Kwantlen students buy into the IDEA of personal development

Kwantlen’s interdisciplinary expressive arts instructor Ross Laird organizes student trip to Colombia.

By Sasha Mann
[media editor]

In an attempt to gain self-realization and a greater perspective in their lessons, 15 Kwantlen students traveled to a remote part of the Colombian Amazon, participating in a self-directed field school.

The interdisciplinary expressive arts class left for Bogota, Colombia on June 7 and returned June 23. During that period, students visited a monkey refuge, explored the region by boat and met with a shaman.

The majority of the field school was spent at the Calanoa Natural Reserve. Calanoa is a private nature reserve and sustainable tourism hub. It has the philosophy of conserving not only the nature, but also the culture of the Amazon region. Many of the experiences that students had at the Calanoa jungle lodge focused on indigenous views of medicine, spirituality and horticulture.

Students chose an area of deep interest to focus on during their time in Colombia. Some selected architecture. Others focused on anthropology. But interdisciplinary expressive arts (IDEA) instructor Ross Laird says the personal development that students undertook in the Amazon was just as important as the knowledge they acquired.

“The one thing that university doesn’t generally do very well is help students with personal development,” Laird says, “which is the one thing they really need.”

“Students spend so much time in classrooms trying to digest stuff that other people have determined is useful for them to know. And they hardly get any time to do the most important thing of all—which is find their own way.”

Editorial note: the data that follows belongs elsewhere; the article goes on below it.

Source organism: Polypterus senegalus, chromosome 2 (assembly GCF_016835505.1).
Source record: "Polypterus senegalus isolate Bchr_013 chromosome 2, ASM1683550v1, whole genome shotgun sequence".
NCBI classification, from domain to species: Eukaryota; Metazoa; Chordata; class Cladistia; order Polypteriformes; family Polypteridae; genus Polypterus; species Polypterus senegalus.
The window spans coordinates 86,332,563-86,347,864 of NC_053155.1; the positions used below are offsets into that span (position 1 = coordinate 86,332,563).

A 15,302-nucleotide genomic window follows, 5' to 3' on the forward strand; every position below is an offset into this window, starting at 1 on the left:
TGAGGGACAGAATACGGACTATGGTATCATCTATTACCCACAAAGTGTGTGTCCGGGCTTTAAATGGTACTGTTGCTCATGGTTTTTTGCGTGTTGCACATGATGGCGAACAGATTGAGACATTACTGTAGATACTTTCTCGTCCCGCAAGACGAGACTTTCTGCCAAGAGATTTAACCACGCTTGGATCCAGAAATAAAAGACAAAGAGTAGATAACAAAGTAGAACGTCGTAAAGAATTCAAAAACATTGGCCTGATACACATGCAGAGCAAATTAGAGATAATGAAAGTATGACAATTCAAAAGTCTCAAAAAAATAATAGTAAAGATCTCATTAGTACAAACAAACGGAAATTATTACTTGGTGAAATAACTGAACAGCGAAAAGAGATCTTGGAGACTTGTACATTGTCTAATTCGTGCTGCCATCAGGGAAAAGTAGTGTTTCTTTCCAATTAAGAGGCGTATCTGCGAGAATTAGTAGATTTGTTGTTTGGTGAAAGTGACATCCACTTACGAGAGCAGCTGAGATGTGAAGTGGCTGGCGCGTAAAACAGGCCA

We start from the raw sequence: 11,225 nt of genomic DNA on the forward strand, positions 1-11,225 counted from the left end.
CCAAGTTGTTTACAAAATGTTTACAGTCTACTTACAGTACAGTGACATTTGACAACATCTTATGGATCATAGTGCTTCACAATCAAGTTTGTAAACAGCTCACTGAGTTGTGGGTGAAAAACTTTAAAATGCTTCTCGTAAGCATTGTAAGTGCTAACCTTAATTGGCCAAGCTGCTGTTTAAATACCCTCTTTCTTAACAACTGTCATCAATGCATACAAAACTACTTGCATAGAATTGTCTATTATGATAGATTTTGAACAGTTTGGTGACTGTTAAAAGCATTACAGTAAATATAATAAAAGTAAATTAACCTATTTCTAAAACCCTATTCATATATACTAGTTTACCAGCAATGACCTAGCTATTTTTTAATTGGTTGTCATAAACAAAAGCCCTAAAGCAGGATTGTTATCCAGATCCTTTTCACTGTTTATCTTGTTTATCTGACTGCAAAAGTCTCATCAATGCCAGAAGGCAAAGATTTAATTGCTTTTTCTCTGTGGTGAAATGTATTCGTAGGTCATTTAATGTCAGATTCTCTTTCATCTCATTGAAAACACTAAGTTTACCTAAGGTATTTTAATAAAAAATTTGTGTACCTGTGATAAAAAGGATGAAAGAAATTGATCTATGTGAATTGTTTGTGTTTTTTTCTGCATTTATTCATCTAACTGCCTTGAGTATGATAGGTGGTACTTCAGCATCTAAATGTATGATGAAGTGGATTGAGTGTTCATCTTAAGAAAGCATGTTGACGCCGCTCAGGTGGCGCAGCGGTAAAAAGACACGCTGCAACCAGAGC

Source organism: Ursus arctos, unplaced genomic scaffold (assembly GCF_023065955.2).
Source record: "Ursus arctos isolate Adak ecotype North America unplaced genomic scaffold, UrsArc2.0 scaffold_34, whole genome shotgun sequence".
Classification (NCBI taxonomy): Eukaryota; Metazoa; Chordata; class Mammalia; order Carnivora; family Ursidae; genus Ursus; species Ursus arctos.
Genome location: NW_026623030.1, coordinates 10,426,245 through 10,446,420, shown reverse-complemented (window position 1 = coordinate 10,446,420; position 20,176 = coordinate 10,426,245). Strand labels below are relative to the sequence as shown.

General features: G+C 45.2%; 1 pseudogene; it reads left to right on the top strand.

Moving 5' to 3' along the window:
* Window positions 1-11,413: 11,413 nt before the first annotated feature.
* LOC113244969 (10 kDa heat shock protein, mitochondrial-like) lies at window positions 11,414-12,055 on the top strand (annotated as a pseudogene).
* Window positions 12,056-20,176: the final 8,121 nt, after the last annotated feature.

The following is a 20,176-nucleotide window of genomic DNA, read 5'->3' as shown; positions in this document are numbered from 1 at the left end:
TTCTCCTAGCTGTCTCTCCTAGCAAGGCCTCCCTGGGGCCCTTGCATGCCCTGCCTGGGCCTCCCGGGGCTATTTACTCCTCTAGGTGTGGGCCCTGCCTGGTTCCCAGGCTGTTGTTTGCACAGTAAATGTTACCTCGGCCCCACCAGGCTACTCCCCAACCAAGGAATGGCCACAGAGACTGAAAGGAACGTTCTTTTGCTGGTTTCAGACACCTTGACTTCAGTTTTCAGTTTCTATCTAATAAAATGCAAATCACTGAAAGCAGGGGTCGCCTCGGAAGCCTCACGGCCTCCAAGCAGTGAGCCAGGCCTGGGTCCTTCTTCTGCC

Laird says that last year, he was approached by Lucie Gagné, the coordinator of KPU’s interior design program, about the possibility of a trip to Colombia. Gagné had organized field schools for Kwantlen students before, including trips to Mexico, Chile and Turkey.

Gagné and Laird collaborated to make the curriculum of IDEA 3100, a class focused on creativity, match the Amazon trip. Both arts students and design students were well represented on the trip. Some students had travelled before. For others, it was their first time leaving Canada.

Student Yvonne Oetter needed one more upper-level arts class for her degree. The idea of an Amazon trip appealed to her, but Oetter had doubts about the safety of Colombia.

Besides being a hub of the illegal drug trade, Colombia has also had its share of armed conflict. An ongoing fight between FARC (the Revolutionary Armed Forces of Colombia) and the Colombian army has led to staggering brutality by both sides.

Targeted killings of political journalists and union leaders are not uncommon. Even with a safer reputation in recent years, there are still plenty of reasons to be wary of Colombia.

But none of Oetter’s fears came to pass. The most pressing problems the students faced in the jungle involved frogs in their showers and mosquitoes at night.

Oetter was deeply impressed with the way of life of the indigenous Colombian people. She says that on returning home, she started to write a blog post reflecting her experiences. She had to force herself to stop writing after 20 pages.

Students have posted their Amazon experiences on the website Deep Skill.

This trip cements the IDEA suite of courses as the most alternative take on education available at Kwantlen. IDEA’s website describes the courses as being based on “self-awareness, empathy, and character development.” Students have more autonomy over their education than in most classroom environments.

“I think I put more work into IDEA than any other course, time-wise,” Oetter says. “I put more effort in. I learn more, because I’m allowed to decide what I want to learn.”

Laird says that on the basis of the Amazon trip’s success, field schools will become an important part of future IDEA courses. Some of these trips may happen closer to home though. Laird is excited by the possibility of excursions in British Columbia by canoe and through the mountains.

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